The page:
Today on the Influence Podcast, I interview Dr. George O. Wood — aka, “Dad” — about how to leave a legacy of influence in ministry. Dad is retiring as general superintendent of the Assemblies of God (USA), and has a lot of wisdom to share about this topic, based on over 50 years of gospel ministry. Take a listen!
Three personal statements about Charlottesville:
- As a Christian, I repudiate racism (Galatians 3:28).
- As a Republican — the party of Lincoln!!! — I repudiate neo-Confederate white nationalism.
- As a conservative, I repudiate the mob violence of neo-Nazis and fascists.
I once had a conversation with a Christian man about interracial marriage. He strongly opposed such marriages and argued that our church should not publicly condone them. (As part of a series on marriage, we had photographed couples in the church and showed their pictures during a worship service. Several of the couples were interracial.) I replied that there was no room in the church for bigotry because God created us all equally and offers salvation to all freely.
Which one of us was right?
The man offered a laundry list of arguments about the evils of interracial marriage. (They were a hodge-podge of bad logic and false facts.) Noticeably lacking from his list was any biblical argument. And indeed, it would impossible for a Christian to root bigotry in the Bible. Consider, as just one example, 1 John 2:9-11:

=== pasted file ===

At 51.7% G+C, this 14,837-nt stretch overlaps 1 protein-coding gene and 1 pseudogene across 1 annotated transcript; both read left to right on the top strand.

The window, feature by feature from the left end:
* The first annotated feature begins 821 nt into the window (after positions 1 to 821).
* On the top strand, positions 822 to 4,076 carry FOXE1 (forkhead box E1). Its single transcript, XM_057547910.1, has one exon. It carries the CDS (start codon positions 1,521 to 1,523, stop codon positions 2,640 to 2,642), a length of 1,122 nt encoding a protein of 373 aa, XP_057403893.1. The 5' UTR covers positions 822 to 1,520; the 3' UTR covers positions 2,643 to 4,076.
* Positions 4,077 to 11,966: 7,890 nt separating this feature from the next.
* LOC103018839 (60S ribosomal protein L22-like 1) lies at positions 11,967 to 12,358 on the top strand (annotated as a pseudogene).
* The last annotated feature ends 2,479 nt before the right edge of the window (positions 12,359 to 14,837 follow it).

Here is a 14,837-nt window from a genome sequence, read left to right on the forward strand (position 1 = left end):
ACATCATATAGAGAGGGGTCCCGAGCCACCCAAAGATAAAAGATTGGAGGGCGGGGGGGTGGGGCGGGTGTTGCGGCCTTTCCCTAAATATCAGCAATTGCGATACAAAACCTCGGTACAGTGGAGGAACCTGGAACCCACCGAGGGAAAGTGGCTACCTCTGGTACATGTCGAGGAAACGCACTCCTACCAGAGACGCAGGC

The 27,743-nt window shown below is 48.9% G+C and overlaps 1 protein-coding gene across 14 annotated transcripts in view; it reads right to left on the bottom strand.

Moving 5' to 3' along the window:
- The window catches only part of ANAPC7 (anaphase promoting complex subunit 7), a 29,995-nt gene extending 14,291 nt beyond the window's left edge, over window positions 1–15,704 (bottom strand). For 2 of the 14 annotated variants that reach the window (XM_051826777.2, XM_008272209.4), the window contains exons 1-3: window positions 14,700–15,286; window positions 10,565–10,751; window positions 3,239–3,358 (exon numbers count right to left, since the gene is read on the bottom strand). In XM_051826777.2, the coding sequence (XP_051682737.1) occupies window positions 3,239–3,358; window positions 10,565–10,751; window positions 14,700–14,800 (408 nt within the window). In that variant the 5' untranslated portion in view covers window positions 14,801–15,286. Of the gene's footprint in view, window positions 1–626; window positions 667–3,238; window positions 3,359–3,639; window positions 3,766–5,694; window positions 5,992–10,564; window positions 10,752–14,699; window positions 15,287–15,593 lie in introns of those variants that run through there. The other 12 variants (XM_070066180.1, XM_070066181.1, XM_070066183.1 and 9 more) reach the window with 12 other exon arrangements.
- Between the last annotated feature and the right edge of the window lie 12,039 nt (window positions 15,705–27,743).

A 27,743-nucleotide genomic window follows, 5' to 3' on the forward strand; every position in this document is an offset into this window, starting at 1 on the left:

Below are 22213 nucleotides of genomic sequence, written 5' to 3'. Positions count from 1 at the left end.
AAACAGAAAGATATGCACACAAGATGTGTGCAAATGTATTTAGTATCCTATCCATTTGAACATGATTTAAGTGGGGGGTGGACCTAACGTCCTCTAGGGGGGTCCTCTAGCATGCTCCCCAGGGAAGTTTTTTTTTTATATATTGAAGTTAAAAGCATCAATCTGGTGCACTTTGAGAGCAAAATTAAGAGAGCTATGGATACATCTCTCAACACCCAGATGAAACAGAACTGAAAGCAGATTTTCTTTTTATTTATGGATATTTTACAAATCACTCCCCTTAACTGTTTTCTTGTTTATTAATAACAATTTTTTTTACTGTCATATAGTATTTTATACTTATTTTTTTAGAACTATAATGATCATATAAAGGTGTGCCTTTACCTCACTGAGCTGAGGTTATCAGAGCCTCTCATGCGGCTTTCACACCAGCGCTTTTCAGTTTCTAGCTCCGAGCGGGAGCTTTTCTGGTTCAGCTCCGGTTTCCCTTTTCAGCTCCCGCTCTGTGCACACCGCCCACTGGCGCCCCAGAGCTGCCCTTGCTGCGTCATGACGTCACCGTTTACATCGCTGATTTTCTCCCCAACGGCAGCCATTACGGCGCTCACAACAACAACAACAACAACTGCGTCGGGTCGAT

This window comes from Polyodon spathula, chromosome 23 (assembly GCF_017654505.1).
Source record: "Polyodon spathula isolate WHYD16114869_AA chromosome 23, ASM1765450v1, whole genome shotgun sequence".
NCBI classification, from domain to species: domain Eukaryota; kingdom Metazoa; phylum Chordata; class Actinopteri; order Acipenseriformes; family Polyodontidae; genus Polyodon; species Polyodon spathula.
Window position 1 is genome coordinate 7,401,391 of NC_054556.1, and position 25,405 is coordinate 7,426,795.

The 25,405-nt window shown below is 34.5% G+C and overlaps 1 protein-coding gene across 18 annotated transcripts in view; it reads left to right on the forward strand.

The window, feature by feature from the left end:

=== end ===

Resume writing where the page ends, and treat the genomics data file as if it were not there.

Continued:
Anyone who claims to be in the light but hates his brother is still in the darkness. Whoever loves his brother lives in the light, and there is nothing in him to make him stumble. But whoever hates his brother is in the darkness and walks around in the darkness; he does not know where he is going, because the darkness has blinded him.
Hatred is incompatible with Christian fellowship. It is incompatible with God’s character, for as 1 John 4:8 puts it, “God is love.” It is incompatible with God’s desire to save us, for as 1 John 4:10 says, “This is love: not that we loved God, but that he loved us and sent his son as an atoning sacrifice for our sins.” And 1 John 2:2 makes sure we understand that Christ is “the atoning sacrifice for our sins, and not only ours but also for the sins of the whole world.” Finally, hatred is incompatible with God’s desire to sanctify us, that is, to replace our sin with holiness.
Unfortunately, some people who claim to be Christians are haters. In The Scandal of the Evangelical Conscience, Ronald J. Sider reminds his readers that “during the civil rights movement, when mainline Protestants and Jews joined African Americans in their historic struggle for freedom and equality, evangelical leaders were almost entirely absent.” And he quotes the alarming conclusion of a study of evangelicals and race, which says, “White evangelicalism likely does more to perpetuate the racialized society than to reduce it.”